H.R. 2831 would amend Title VII, the Age Discrimination in Employment Act, the Americans with Disabilities Act, and the Rehabilitation Act to provide that an unlawful practice occurs with respect to discrimination in compensation when a discriminatory decision or practice is adopted, when an individual becomes subject to the discriminatory compensation decision or practice, or when an individual is affected by the discriminatory compensation decision or practice. The bill expressly states that an individual is affected by the discriminatory compensation decision or practice each time the individual receives a payment of wages, benefits, or other compensation. Thus, the applicable 180- or 300-day time period for filing an EEOC charge challenging an allegedly discriminatory compensation practice would begin to run anew with the receipt of each paycheck or benefit reimbursement check reflecting the discriminatory compensation action, no matter how long it has been since the discriminatory practice began.
Although discrimination claimants ordinarily may not recover for discriminatory acts occurring more than 180 (or 300) days before the filing of their EEOC charge, H.R. 2831 provides that aggrieved individuals may recover for unlawful compensation practices occurring outside the statutory limitations period if they are “similar or related to” unlawful compensation practices occurring within the statutory period. The bill would, however, limit recovery of back pay to discriminatory compensation practices occurring no more than two years before the filing of a claimant’s EEOC charge.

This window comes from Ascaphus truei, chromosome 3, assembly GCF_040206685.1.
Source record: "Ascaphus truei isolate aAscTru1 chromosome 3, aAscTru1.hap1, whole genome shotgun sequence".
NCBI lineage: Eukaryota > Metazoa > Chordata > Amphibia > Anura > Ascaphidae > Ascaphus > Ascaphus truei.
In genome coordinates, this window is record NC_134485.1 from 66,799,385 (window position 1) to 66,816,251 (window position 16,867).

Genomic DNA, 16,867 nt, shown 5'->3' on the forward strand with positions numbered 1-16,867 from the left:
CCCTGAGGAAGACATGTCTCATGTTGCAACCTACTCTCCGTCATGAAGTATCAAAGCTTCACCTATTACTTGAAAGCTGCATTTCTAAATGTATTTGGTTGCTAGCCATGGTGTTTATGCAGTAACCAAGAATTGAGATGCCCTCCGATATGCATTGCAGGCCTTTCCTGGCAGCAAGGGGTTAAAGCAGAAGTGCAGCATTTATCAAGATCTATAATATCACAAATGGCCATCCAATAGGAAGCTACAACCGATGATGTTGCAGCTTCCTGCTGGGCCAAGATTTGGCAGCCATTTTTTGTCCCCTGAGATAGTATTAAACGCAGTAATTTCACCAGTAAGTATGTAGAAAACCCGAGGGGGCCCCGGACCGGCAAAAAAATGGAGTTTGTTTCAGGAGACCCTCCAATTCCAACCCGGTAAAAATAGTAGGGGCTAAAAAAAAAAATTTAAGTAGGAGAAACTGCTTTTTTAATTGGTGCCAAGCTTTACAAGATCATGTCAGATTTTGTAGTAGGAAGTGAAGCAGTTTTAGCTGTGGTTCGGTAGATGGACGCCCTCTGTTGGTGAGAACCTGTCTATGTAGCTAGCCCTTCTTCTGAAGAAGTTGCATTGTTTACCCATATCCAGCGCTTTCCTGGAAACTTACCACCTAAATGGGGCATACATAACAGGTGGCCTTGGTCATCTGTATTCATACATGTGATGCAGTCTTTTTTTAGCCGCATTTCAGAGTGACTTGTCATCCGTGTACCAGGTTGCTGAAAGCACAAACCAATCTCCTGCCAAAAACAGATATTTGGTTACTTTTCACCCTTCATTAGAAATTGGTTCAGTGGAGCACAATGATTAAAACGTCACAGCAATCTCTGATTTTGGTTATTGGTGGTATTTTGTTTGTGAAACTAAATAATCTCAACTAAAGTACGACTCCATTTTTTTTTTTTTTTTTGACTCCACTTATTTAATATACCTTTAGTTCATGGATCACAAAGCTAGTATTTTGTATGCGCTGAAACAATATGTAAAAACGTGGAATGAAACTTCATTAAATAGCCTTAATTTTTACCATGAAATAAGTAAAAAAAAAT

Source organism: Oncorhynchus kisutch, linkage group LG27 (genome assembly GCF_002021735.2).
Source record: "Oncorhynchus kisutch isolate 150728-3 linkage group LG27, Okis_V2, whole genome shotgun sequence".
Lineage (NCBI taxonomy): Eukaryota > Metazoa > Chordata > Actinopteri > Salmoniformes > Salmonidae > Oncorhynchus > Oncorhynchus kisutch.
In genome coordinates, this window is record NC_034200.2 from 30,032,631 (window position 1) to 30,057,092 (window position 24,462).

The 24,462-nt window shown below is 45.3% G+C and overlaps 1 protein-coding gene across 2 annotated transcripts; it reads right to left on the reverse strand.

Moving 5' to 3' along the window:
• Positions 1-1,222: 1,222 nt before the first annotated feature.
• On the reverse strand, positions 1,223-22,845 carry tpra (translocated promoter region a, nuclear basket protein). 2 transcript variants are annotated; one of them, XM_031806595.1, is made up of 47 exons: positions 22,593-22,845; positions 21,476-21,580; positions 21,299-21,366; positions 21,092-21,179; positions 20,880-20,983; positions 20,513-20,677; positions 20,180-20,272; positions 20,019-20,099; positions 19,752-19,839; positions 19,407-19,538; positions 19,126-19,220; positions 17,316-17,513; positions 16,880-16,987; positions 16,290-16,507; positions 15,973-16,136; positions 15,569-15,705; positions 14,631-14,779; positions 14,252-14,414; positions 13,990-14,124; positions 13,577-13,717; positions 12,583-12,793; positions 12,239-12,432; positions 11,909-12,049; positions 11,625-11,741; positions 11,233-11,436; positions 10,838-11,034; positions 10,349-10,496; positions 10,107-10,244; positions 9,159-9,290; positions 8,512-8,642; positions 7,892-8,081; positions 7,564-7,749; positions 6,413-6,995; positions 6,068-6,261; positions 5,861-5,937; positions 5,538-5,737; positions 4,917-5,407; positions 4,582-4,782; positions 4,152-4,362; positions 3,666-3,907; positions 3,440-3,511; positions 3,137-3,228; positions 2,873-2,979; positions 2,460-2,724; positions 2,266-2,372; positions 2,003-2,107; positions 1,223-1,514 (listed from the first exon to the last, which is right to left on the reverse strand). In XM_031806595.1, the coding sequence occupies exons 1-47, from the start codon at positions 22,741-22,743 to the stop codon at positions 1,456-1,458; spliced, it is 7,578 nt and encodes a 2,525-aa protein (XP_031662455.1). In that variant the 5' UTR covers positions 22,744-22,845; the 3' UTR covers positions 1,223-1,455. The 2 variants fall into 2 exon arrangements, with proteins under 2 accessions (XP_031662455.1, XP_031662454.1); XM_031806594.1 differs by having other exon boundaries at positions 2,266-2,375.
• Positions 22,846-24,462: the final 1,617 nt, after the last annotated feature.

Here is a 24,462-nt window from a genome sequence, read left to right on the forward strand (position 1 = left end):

H.R. 2831 would apply retroactively as of May 28, 2007, the day before the Supreme Court issued the Ledbetter decision, and it would apply to all suits pending on that date as well as to all discrimination suits brought after that date.
If enacted into law, H.R. 2831 would make it much easier for plaintiffs to litigate stale discrimination claims. It is not difficult to see how the bill’s special statute of limitations for unlawful employment practices related to “compensation” could be stretched to cover just about any employment discrimination claim. As written, the bill could conceivably apply to any employment decision – for example, a transfer, failure-to-promote, or demotion decision – that tangentially involves or impacts pay. Moreover, the bill would expose employers – and possibly even successor employers – to liability for alleged discriminatory acts that occurred years, if not decades earlier. Employers may find it difficult to defend against such claims because the decision-makers have long since left the company, memories have faded, or relevant records have been discarded. Enactment of the bill could therefore lead to significant changes in employers’ recordkeeping practices, with longer record-retention periods becoming the norm.
Enactment of the Lilly Ledbetter Fair Pay Act is far from certain at this point, however. The Senate has not yet voted on its version of the legislation, and the Bush Administration has announced that the President will veto the measure if it is adopted by Congress. Nevertheless, this is an important piece of employment-related legislation that may well return in the future if it is not enacted in the current Congress.